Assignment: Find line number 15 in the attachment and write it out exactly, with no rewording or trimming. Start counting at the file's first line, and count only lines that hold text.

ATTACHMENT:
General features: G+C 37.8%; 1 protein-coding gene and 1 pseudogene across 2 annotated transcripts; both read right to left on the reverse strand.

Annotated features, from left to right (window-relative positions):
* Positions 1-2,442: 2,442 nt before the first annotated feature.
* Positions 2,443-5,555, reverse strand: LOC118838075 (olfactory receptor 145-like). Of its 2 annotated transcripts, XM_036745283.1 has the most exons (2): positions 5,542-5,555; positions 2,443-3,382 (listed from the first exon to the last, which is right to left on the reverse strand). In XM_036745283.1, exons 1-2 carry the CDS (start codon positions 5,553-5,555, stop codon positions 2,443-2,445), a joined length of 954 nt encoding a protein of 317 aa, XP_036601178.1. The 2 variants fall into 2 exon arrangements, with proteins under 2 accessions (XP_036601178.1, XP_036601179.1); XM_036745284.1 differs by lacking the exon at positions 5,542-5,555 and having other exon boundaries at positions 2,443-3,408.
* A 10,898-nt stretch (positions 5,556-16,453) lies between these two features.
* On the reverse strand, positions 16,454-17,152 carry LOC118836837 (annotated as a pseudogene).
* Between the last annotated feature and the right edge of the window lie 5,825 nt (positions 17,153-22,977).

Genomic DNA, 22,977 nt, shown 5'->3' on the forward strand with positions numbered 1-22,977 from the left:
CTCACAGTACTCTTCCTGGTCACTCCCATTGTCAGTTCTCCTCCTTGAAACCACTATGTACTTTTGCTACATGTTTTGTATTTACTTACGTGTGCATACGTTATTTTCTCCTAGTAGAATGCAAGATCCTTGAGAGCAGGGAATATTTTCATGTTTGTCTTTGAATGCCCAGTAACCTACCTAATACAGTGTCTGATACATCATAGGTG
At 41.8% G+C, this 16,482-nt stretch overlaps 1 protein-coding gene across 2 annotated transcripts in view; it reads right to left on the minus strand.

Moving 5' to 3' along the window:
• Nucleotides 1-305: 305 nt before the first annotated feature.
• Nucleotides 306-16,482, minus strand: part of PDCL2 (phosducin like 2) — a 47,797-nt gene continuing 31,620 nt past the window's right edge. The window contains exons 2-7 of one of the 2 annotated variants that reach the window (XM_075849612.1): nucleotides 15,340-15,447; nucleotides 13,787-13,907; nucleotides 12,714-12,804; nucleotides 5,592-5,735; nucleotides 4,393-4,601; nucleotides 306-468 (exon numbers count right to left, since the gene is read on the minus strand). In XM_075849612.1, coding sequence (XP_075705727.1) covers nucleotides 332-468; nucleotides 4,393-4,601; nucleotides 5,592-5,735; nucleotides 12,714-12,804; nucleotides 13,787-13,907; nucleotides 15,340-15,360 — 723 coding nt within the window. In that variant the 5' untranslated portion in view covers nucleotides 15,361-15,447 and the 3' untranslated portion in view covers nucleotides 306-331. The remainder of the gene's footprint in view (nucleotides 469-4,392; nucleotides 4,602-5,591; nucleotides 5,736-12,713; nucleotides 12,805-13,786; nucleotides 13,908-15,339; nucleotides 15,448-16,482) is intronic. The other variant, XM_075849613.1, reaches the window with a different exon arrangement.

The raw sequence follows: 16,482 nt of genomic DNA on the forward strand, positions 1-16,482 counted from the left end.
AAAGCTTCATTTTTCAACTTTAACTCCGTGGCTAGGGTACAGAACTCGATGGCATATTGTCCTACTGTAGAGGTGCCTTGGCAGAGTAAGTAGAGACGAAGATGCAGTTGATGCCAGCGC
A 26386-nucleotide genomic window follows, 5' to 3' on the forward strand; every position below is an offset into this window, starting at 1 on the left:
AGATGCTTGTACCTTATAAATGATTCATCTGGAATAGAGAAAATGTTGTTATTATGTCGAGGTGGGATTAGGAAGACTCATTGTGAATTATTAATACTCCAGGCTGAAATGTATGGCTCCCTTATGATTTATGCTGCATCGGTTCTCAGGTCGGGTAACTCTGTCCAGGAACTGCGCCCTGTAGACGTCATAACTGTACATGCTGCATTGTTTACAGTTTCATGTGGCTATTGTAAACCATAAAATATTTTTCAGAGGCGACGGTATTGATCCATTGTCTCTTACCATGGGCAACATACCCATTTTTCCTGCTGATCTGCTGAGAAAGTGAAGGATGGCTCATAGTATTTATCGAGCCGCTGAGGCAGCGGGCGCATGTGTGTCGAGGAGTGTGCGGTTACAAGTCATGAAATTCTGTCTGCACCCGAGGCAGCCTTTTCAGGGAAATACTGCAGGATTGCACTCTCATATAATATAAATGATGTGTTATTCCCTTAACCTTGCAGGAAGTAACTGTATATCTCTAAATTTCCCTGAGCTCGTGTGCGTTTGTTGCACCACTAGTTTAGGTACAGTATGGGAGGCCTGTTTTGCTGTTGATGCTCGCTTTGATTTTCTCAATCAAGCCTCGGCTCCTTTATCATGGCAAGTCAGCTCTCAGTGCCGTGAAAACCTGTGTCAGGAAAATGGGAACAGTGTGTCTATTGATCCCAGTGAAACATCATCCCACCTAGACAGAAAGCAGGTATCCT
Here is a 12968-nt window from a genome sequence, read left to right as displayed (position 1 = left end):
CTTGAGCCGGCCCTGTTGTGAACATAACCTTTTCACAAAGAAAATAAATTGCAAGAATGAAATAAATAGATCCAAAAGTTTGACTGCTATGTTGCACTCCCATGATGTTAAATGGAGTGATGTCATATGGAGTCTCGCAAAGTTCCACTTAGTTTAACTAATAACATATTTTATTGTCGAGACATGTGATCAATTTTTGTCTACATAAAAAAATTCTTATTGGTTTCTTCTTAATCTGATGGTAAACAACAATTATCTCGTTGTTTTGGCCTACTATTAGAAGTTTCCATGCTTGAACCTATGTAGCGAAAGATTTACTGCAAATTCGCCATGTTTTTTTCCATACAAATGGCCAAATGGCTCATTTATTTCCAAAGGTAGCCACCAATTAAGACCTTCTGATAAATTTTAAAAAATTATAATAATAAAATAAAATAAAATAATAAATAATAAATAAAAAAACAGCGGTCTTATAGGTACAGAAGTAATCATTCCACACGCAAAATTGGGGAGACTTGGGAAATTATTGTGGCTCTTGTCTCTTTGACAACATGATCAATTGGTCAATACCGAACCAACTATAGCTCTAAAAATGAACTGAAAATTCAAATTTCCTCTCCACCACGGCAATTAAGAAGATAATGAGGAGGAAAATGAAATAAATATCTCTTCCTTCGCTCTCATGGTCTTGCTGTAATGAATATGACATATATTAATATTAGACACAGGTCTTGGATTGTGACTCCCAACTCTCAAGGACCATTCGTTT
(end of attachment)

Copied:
AAAGCTTCATTTTTCAACTTTAACTCCGTGGCTAGGGTACAGAACTCGATGGCATATTGTCCTACTGTAGAGGTGCCTTGGCAGAGTAAGTAGAGACGAAGATGCAGTTGATGCCAGCGC